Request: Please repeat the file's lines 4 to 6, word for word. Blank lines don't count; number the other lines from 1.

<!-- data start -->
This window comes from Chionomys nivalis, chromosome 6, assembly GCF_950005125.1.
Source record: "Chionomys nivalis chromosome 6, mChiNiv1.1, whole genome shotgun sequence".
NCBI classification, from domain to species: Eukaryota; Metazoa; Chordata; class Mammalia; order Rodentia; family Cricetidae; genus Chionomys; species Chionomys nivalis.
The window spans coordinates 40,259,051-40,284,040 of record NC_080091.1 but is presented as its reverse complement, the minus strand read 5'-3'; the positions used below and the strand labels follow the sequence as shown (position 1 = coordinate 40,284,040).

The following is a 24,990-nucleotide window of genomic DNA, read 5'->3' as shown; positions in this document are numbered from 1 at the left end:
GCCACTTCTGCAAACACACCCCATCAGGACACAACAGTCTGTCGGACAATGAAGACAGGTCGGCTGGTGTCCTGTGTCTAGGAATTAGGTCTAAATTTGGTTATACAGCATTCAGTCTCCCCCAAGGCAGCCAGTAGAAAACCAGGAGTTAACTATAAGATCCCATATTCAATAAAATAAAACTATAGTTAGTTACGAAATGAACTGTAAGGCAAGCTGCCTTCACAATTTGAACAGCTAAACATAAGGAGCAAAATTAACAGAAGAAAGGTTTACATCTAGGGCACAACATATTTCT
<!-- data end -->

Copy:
The window spans coordinates 40,259,051-40,284,040 of record NC_080091.1 but is presented as its reverse complement, the minus strand read 5'-3'; the positions used below and the strand labels follow the sequence as shown (position 1 = coordinate 40,284,040).

The following is a 24,990-nucleotide window of genomic DNA, read 5'->3' as shown; positions in this document are numbered from 1 at the left end:
GCCACTTCTGCAAACACACCCCATCAGGACACAACAGTCTGTCGGACAATGAAGACAGGTCGGCTGGTGTCCTGTGTCTAGGAATTAGGTCTAAATTTGGTTATACAGCATTCAGTCTCCCCCAAGGCAGCCAGTAGAAAACCAGGAGTTAACTATAAGATCCCATATTCAATAAAATAAAACTATAGTTAGTTACGAAATGAACTGTAAGGCAAGCTGCCTTCACAATTTGAACAGCTAAACATAAGGAGCAAAATTAACAGAAGAAAGGTTTACATCTAGGGCACAACATATTTCT